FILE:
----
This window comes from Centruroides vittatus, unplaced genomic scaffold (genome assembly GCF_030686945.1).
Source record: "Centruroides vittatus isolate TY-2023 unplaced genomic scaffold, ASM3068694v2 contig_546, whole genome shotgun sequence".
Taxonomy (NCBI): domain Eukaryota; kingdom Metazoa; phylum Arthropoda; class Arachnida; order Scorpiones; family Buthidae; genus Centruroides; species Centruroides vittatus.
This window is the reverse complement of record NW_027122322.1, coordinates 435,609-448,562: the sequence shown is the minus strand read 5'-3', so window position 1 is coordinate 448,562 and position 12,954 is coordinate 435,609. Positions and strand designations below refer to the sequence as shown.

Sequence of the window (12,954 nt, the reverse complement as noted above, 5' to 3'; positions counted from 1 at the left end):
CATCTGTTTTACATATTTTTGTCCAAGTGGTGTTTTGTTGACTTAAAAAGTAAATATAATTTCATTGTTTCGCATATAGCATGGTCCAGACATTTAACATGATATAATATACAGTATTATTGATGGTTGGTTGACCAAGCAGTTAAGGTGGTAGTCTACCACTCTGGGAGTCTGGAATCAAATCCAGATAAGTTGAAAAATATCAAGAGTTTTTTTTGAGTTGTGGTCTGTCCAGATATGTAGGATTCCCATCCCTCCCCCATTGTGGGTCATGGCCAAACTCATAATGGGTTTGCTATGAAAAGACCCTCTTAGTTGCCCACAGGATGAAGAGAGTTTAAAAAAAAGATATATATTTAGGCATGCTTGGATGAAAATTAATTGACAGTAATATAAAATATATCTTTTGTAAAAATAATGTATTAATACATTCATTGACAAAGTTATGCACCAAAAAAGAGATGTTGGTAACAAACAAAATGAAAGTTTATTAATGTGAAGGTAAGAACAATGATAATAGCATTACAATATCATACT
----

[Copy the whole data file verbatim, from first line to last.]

This window comes from Centruroides vittatus, unplaced genomic scaffold (genome assembly GCF_030686945.1).
Source record: "Centruroides vittatus isolate TY-2023 unplaced genomic scaffold, ASM3068694v2 contig_546, whole genome shotgun sequence".
Taxonomy (NCBI): domain Eukaryota; kingdom Metazoa; phylum Arthropoda; class Arachnida; order Scorpiones; family Buthidae; genus Centruroides; species Centruroides vittatus.
This window is the reverse complement of record NW_027122322.1, coordinates 435,609-448,562: the sequence shown is the minus strand read 5'-3', so window position 1 is coordinate 448,562 and position 12,954 is coordinate 435,609. Positions and strand designations below refer to the sequence as shown.

Sequence of the window (12,954 nt, the reverse complement as noted above, 5' to 3'; positions counted from 1 at the left end):
CATCTGTTTTACATATTTTTGTCCAAGTGGTGTTTTGTTGACTTAAAAAGTAAATATAATTTCATTGTTTCGCATATAGCATGGTCCAGACATTTAACATGATATAATATACAGTATTATTGATGGTTGGTTGACCAAGCAGTTAAGGTGGTAGTCTACCACTCTGGGAGTCTGGAATCAAATCCAGATAAGTTGAAAAATATCAAGAGTTTTTTTTGAGTTGTGGTCTGTCCAGATATGTAGGATTCCCATCCCTCCCCCATTGTGGGTCATGGCCAAACTCATAATGGGTTTGCTATGAAAAGACCCTCTTAGTTGCCCACAGGATGAAGAGAGTTTAAAAAAAAGATATATATTTAGGCATGCTTGGATGAAAATTAATTGACAGTAATATAAAATATATCTTTTGTAAAAATAATGTATTAATACATTCATTGACAAAGTTATGCACCAAAAAAGAGATGTTGGTAACAAACAAAATGAAAGTTTATTAATGTGAAGGTAAGAACAATGATAATAGCATTACAATATCATACT